By Xan Marshland, FOW
Whistler, BC. Photo: Whistler Blackcomb
"Better bring your ski gear!" FOW Paul Greenwood joked as we made plans to meet up during my Fall pilgrimage to his neck of the woods in Coastal BC.
Paul wasn't far off. I sit here in Squamish with an evening rainstorm outside my window as I warm up after a few hours in the dark, damp woods. The calendar says that this Wednesday was the first day of Fall. From her display of rain, fog, and falling leaves outside, it seems that Mother Nature agrees.
Squamish, BC. Photo: Xan Marshland (@xanmarshland)
Shoulder season is by nature, a time of transition. How you transition your own mind and body is up to you. For me, Fall typically means squeezing a few more bike rides in before my activity of choice changes. I become less focused on sending it and more dedicated to spending as much time as I can breathing in the cold air. The meditative state provoked by a long ride atunes my mind to the near future. In my imagination, the stretch of damp brown earth in front of me becomes white. A packed dirt booter morphs into a wind lip. My tires’ side knobs become steel edges. Every drift becomes a slarve.
Beyond the flow state they provoke - and perhaps training balance and reaction speed - I don't consider bikes to be the perfect cross training tool for backcountry skiing. They’re fantastic for endurance and base fitness, but they don’t typically activate the same muscle groups needed for skinning. Though it’s not my personal favorite activity, I vow to put a more effort into late season trail running when I’m back home in the Wasatch. This shoulder season strategy probably draws comparison to a college student cramming at 2am before a final, but hey, anything to maximize descending speed and enjoyment.
Xan and Alex Andrews enjoy some after work corners. It's not powder, but for many of us, surfing dirt serves as a stand-in for human powered backcountry travel before winter sets in. Wasatch Range, UT. Photo: Ben Fleming (@benjamintfleming)
My mind wanders further, and my attention drifts to my friends, near and far. In the various mountain ranges they call home, old ski buddies, family, and the greater backcountry community are all beginning the transition into their favorite season. Skins are getting cut, skis are getting waxed, and avalanche equipment is getting checked over. Shoutout to anyone running through beacon drills in their backyard. I smile, knowing that we’ll meet again soon on the skin track.
Our community of FOWs is getting ready as well, each in their own way, fitting of their personality and approach to the mountains. Checking in with the crew back at home, I hear of a variety of approaches:
My favorite cross training activities are pilates and yoga! Hands down the best combination of movement for my body to prepare me for ski season. I specifically practice (and teach) at RockSteady Bodyworks studio in Holladay, Utah. They offer two types of pilates: reformer and mat pilates. Both of these movement styles are super helpful in creating strong intrinsic strength so that I can climb mountains with proper body mechanics.
Melissa Gill at Rocksteady Bodyworks. Holladay, UT. Photo: Tommy Chandler (@tommychandler)
And yoga is so crucial for me. My body gains muscle quickly, and with that, gets really tight and tense. My yoga practice allows for me to gain strength without compromising healthy tissues and facial lines.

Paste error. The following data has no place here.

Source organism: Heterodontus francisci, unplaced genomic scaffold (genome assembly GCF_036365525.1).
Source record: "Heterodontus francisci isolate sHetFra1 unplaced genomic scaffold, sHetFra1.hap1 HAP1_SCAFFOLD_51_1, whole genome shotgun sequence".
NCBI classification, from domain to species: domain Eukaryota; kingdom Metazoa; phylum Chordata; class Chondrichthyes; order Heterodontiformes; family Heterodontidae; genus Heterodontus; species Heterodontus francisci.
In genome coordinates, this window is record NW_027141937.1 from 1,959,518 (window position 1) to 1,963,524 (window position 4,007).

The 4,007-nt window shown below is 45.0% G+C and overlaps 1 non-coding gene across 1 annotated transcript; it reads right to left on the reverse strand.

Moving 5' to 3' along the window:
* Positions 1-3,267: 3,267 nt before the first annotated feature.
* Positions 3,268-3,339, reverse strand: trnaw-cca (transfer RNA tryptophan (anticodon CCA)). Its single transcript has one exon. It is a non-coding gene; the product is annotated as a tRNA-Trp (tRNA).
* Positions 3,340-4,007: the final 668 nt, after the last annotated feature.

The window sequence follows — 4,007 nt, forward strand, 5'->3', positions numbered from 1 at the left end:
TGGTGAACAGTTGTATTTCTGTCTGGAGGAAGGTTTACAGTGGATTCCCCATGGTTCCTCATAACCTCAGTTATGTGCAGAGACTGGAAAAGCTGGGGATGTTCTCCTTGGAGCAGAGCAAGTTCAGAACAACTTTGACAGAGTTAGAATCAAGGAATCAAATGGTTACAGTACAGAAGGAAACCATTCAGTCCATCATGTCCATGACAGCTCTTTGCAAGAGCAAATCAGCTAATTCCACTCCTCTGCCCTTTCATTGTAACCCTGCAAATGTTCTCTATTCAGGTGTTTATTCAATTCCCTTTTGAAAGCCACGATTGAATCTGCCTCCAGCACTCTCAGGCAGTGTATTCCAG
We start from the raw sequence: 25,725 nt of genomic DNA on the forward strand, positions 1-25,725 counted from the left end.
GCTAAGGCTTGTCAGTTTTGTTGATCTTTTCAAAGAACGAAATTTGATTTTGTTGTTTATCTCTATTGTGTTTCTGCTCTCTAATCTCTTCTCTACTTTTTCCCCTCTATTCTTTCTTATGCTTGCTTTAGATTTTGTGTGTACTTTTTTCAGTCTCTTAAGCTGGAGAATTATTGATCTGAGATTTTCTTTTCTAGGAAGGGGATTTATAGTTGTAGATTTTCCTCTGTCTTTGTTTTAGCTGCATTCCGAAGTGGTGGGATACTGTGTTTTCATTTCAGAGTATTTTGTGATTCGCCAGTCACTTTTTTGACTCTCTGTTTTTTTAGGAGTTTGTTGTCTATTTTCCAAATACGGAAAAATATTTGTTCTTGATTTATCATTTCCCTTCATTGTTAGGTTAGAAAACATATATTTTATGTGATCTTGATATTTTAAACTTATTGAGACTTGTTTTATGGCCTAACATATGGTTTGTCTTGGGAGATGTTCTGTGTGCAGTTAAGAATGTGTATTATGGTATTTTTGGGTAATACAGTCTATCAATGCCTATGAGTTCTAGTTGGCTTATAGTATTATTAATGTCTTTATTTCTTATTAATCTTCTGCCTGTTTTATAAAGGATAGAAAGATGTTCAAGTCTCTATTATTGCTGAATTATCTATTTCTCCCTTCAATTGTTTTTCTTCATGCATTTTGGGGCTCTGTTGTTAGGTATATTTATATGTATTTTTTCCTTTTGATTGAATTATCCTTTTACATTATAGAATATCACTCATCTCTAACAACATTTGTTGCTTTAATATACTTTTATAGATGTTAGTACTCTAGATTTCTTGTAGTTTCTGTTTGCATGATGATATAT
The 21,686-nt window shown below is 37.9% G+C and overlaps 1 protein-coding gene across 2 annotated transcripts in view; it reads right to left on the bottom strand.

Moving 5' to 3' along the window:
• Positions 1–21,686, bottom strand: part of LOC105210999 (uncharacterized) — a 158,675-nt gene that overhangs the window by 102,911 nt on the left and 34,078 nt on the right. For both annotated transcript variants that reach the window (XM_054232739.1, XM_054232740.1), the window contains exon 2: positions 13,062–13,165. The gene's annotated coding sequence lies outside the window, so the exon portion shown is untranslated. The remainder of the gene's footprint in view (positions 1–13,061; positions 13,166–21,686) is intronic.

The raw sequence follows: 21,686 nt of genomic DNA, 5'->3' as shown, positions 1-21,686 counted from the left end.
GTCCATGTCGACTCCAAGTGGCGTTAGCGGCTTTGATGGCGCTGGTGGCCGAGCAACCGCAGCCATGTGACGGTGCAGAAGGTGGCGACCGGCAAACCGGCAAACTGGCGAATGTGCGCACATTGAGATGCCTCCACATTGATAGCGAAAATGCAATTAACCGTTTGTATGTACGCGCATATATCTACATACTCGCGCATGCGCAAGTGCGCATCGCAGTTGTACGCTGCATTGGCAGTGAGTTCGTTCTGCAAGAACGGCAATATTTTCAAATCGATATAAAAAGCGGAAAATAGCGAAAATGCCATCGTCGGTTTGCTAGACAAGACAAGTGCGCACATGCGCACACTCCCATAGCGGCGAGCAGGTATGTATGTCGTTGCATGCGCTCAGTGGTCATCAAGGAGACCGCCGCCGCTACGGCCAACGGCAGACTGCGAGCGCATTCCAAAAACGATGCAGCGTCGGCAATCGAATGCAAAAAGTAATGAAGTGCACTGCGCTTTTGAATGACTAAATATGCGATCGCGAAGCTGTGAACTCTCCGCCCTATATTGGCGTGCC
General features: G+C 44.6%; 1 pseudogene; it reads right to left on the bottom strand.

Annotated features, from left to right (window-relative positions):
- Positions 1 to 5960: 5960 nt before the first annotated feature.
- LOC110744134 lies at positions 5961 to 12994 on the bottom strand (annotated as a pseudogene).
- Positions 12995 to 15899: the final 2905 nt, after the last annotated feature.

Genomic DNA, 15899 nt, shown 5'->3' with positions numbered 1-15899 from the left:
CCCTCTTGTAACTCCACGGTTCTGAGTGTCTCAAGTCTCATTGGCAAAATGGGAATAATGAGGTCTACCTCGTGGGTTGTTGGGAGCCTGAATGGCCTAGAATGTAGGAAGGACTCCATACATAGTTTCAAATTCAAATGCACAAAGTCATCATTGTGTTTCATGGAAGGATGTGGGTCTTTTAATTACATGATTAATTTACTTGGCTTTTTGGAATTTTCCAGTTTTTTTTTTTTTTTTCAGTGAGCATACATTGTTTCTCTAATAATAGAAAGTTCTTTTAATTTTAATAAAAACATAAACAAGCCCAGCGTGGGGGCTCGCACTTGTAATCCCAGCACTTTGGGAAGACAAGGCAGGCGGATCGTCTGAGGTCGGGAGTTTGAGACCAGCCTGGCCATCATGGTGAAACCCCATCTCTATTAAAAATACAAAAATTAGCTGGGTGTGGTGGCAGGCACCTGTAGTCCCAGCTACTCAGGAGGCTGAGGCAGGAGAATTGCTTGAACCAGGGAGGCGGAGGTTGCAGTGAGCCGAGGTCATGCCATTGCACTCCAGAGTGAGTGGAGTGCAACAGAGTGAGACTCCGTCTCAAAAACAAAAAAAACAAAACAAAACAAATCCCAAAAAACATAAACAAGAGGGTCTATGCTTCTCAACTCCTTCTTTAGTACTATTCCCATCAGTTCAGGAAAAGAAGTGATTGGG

My meditation practice has evolved a lot this past summer and I am really looking forward to seeing how it influences the way I move this winter. I now have a regular sitting practice along with a walking practice - both of which provide me with insight into how I listen to or ignore my body. My meditation practive has shown me the many ways I override pain, strain, or signals from my body, and then I’m able to tune into the impact. I can only begin to wonder how influential this will be for me when I’m skinning and skiing in avalanche terrain.
Melissa and crew. Holladay, UT. Photo: Keith Fearnow (@fearnowka)
Preseason is all about aerobic base training around town while also promoting recovery of the body and mind. Time spent in the gym and hiking uphill is supplemented by self care, adequate rest, nutrition and family time.
Trail running in spectacular Squamish. FOW: Paul Greenwood // Trail buddy: Rowdy // Photo: Eric Carter (@skiericcarter)
My training regimen is about balance, stability and endurance, combining strength, flexibility and mental focus. With little time to spare between work, school and family, my garage has become my dojo.
Pep exudes focus and intention. Salt Lake City, UT. Photo: Pep Fujas (@pepfujas)
I consider myself a rehabilitating cyclist and an exemplary student of gym class. I refrain from the ideology of training as I feel that’s creating disconnect from my lifestyle. I’m always building strength and revitalizing health in anticipation for my next adventure, big or small. Nothing worse than showing up to conquer an objective and feeling physically defeated in the process. Variables like health and fitness can be defined and achieved through lifestyle structure. Always learning, building and healing.
Loving every moment. Wasatch Range, UT. FOW: Matt Sterbenz // Photo: TJ Bottom (@tjbottom)
With cool air in our lungs and shortening daylight, it’s time to get prepared for the best season of the year. Make this season your best yet with an FOW-curated ski kit or a personalized, expert recommendation from our Ski Finder.